Suriname riots take after Brazil
Amsterdam, 20 Feb. 2023– The Brazilian government of President Luiz Inácio Lula Da Siva condemned during the weekend Friday’s events in Paramaribo, Suriname, where scores of rioters stormed the Congress building in an episode that somehow echoed the Jan. 8 events in Brasilia.
“Brazil hopes that dialogue prevails, in the framework of the democratic rule of law, and expresses the desire that Suriname can return to a framework of calm as soon as possible,” says a statement from Itamaraty, the Brazilian Foreign Office.
The statement also noted that the Brazilian embassy in Paramaribo was monitoring the situation of the many illegal Brazilians living in the neighbouring country of Suriname.
About 2,000 people took to the streets to protest Friday against price hikes and the reduction of electricity and fuel subsidies as a result of an International Monetary Fund (IMF) program.
Justice Minister Kenneth Amoksi told a press conference that 119 people had been arrested and 20 injured while Police Chief Ruben Kensen added that the situation was under control but security measures would be upped in the coming days.
Chan Santokhi: give me your vote and I’ll give you a wonderful country back
Suriname President Chan Santokhi Sunday called on his fellow citizens to return to work after 26 people were reported hospitalized following the violent events. The President also pledged to demand the arrest of those responsible for the uprising, while health authorities confirmed one of the victims was in a serious condition after sustaining head injuries. According to Surinamese media reports published Sunday, there was a member of the military police among the injured.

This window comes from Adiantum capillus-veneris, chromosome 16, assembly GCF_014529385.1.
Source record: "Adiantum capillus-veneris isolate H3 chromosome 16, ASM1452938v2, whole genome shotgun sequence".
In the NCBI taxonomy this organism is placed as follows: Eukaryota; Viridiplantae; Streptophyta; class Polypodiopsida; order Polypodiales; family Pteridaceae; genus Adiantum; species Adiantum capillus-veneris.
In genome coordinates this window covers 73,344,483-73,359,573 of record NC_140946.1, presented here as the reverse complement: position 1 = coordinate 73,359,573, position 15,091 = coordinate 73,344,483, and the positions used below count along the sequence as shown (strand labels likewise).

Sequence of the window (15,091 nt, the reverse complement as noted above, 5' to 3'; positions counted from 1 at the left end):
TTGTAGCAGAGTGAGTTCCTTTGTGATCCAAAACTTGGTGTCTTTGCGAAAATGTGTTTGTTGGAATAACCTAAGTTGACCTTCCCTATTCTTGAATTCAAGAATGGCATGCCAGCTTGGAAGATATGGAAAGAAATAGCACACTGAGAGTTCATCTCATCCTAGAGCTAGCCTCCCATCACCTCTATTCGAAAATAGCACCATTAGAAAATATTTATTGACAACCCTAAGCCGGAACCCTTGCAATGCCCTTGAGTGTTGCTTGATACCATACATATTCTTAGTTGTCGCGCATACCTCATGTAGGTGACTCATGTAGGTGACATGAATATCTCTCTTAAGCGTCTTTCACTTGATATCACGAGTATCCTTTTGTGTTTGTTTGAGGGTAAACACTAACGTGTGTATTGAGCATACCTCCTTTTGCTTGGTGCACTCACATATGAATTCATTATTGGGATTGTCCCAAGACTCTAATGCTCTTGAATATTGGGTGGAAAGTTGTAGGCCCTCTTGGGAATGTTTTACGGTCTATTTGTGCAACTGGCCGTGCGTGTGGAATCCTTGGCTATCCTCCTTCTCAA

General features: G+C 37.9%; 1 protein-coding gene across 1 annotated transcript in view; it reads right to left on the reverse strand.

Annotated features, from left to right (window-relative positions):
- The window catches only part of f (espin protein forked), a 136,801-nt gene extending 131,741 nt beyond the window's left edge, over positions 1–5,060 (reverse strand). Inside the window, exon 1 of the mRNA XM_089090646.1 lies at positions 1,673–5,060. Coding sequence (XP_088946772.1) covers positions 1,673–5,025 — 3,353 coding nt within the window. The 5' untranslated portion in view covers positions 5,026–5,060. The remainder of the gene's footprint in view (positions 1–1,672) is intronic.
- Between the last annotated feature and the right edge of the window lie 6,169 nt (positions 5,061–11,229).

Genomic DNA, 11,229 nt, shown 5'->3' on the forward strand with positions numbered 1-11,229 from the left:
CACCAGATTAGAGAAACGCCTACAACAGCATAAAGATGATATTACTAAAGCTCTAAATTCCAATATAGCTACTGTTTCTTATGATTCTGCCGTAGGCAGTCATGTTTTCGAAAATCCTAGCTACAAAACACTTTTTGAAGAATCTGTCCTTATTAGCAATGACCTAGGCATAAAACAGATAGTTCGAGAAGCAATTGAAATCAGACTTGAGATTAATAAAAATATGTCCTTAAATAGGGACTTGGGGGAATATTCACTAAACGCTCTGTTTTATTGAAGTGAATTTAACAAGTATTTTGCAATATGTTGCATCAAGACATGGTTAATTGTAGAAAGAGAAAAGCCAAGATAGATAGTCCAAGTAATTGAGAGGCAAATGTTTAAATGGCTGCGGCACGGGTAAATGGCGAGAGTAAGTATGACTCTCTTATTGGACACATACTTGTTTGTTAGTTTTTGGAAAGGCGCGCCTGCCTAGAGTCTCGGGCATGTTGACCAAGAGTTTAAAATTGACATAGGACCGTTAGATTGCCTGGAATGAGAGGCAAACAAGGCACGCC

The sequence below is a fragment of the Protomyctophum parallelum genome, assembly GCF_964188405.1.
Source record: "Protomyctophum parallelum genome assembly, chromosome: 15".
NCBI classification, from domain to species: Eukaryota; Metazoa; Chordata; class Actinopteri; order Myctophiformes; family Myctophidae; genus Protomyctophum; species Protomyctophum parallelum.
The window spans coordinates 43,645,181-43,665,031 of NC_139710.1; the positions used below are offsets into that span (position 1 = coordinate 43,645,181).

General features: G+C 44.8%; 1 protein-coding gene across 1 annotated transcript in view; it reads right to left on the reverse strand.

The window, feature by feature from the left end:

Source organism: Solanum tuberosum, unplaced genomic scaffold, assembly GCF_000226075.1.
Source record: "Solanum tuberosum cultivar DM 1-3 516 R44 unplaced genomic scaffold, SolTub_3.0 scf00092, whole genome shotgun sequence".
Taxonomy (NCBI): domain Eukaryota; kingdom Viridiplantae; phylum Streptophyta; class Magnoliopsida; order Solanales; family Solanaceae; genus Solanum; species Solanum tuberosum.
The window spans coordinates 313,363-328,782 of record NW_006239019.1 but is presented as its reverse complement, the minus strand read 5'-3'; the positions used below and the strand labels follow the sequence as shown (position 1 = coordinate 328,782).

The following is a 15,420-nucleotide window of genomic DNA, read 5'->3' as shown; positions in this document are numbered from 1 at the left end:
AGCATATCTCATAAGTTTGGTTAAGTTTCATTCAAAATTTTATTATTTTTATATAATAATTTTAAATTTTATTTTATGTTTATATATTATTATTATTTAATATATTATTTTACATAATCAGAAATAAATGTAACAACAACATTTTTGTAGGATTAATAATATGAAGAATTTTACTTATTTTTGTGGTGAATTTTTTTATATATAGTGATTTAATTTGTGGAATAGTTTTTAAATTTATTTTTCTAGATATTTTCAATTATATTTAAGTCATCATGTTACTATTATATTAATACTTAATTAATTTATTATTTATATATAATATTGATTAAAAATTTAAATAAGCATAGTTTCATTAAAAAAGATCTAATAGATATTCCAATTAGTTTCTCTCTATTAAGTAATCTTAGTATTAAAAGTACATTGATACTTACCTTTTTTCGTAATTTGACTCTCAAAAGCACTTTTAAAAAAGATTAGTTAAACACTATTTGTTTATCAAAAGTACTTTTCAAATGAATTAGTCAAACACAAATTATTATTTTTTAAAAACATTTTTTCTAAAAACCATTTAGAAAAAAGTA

“Information was known in advance that troublemakers would mingle with the crowd to disrupt order. If the situation had been sufficiently anticipated, the rioters would not have succeeded in storming the Assembly Building,” wrote newspapers in Paramaribo.
Friday’s demonstration was initially calm and organized but easily went overboard when a group tried to seize the Assembly building, due to which law enforcement officers responded with teargas and warning shots while looting went rampant elsewhere in the capital.
With inflation above 54%, demonstrators were chanting for the president’s departure from office: “Chan, leave!” after one of the ruling coalition’s parties chose to break away from the alliance amid poor results and widespread discontent.
Santokhi spoke in a broadcast message of “incidents in various neighborhoods and districts” and explained that the army and police had been summoned. A curfew was decreed and the President also set up a task force to catch the rioters. Some 50 people were arrested Friday in connection with the uprising.
In this scenario, The British Foreign Office issued a travel warning notice advising against visiting the tiny South American country with a population of about 600,000.
On Saturday, police set up roadblocks, extra surveillance, and checkpoints on bridges.
Protest leader Stephano Biervliet explained that “what happened was not my intention” and insisted “it was a peaceful protest action that was taken over by malicious parties in an organized context.”